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How do I Research?: Finding Articles

A guide to conducting research for OCAD U coursework and beyond

FInding Articles

 There is no "right" or "wrong" way to find articles, but there are two basic strategies using the OCAD U Library for finding journal articles the:

  1. "I Feel Lucky" approach
  2. "Less is More" approach

Both are completely legitimate; but do think about your research needs, the assignment requirements, and which approach makes most sense to you. 

1. Google "I Feel Lucky" Approach

I want to search EVERYTHING because:

  • I want to find inter-disciplinary articles and make unexpected discoveries from diverse academic subjects areas
  • if I search MORE articles, I will have a better chance of finding a useful article
  • more search results means more choice (or More is More!)

1.1 "I Feel Lucky": Using Summon Search

Summon is a comprehensive search tool that will allow you to search most of our library collections at once, including print books, ebooks, journals, magazines, images, videos.  Like Google, it offers one easy-to-use search box available as the default search on the OCAD U Library homepage:

Unlike Google, once you start finding results, you can limit by:

  • TYPE of information including:
    • Full Text Online
    • Scholarly & Peer-Review (which includes professional art of design trade journals)
    • Peer-Review (only)
    • Library Catalogue (items which are primarily print books or videos in the physical library collection)
  • CONTENT TYPE of information including:
    • Journal Article
    • Magazine Article
    • Book / eBook
    • Streamed Video
    • and many more...
    • using the toggle-bar graph provided
  • DISCIPLINE or subject-area of the article; this is an exciting way of finding very unexpected interdisciplinary results from journals in
    •  visual arts
    • history & archaeology
    • languages & literatures
    • journalism & communications
    • and dozens of other academic subject areas...

2. "Less is More" Approach

I want to only search SMALLER subject-specific collections because:

  • I want to find articles written by the foremost authors in my field of inquiry:
    • for example: in researching for a visual analysis assignment: I only want to search for articles written by art critics, curators, or art historians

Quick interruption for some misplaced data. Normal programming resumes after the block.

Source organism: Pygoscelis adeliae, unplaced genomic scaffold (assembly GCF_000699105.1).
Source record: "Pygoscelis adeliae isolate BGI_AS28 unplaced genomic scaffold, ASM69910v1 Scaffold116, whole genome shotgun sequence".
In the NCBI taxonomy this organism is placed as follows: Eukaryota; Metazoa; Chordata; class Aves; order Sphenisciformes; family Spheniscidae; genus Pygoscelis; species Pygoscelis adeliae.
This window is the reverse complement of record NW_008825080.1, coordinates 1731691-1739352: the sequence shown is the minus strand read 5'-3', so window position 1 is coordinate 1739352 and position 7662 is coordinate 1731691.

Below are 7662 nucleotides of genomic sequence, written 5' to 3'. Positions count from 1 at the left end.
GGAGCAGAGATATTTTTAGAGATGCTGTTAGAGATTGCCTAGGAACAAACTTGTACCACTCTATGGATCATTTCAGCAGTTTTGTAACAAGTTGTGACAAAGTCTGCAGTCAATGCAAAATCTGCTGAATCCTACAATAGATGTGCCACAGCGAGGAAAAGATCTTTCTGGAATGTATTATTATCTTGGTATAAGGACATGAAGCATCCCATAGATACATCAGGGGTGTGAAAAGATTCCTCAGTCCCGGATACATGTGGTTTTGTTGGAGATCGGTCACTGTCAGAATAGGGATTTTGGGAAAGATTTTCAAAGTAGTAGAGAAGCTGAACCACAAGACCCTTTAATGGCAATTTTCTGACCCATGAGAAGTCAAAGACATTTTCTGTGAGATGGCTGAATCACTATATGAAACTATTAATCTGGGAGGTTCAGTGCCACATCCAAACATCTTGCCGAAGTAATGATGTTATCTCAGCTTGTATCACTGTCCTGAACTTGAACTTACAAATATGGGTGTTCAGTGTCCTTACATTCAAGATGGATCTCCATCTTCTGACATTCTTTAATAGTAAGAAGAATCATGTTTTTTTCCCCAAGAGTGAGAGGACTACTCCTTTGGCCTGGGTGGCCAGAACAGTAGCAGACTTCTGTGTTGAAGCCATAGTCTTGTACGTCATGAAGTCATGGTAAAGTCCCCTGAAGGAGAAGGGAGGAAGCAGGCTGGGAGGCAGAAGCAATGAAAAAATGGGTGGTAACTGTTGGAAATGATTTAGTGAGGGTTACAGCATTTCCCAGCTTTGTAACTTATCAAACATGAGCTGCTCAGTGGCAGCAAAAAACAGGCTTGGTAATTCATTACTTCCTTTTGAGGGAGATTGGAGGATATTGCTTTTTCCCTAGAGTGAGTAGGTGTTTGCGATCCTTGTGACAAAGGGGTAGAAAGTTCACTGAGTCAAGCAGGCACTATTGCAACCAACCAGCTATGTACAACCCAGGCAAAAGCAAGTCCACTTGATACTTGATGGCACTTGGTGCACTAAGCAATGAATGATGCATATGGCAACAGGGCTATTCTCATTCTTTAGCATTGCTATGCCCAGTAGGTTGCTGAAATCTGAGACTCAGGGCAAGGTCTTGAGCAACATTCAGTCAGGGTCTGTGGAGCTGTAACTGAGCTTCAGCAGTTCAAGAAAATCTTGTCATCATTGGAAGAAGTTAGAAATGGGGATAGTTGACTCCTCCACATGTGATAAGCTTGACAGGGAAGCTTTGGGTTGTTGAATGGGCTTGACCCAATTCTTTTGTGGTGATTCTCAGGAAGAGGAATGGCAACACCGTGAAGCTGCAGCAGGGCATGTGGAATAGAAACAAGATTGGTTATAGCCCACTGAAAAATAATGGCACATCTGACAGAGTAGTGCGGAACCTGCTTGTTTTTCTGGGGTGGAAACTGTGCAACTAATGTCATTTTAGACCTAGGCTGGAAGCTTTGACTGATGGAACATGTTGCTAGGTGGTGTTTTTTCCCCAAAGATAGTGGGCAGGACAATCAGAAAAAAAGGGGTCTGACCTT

• I only want to find one or two of best articles written on my topic
  • I know that subject-specific collections will better understand the vocabularies of my subject area
    • for example: in an art database, I can search terms like "installation" or "process" or "medium" and it will retrieve results based on "sculpture and installation" or "process-based knowledge," or "artistic medium"
  • I want a more carefully curated set of results (or Less is More!)

2.1 "Less is More": Using Subject-Specific Databases

To access our numerous "subject-specific" article databases:

  1. Select the "Databases A - Z " tab from the library homepage
  2. For best results, then select "More Search Options"
  3. Limit to "Journal Article" databases; select databases from the list OR
  4. Use drop-down "Subject" list to limit further by subject; oftentimes the "Best Bet!" databases are highlighted for you.  For example, view the results for:

What is Peer-Review?

Peer-review is similar to art critiques (crits) used in studio-based learning.  Before any work of art or design is completed, it is evaluated by one’s peers in the studio.  Similarly, before an article is published, it must be read and approved by a board of scholars who decide whether it is should be included in a scholarly journal or whether changes are needed before it is published. 

TYPE of information; peer-reviewed articles, essays, or research papers:

  • are published in ACADEMIC journals
  • include AUTHORITATIVE bibliography and detailed footnotes or endnotes.
  • advance scholarship or critical dialogue in a field of study for academic audience
  • use scientific methodologies or theories to shape research findings

AUTHORS of  peer-reviewed articles, essays, or research papers are:

  • ACADEMIC researchers and scholars
  • the advisory board (which contributes to the ACADEMIC content of the publication)
  • the publisher which can include universities, academic organizations, or scholarly presses (which contribute to the AUTHORITY of the peer-reviewed article)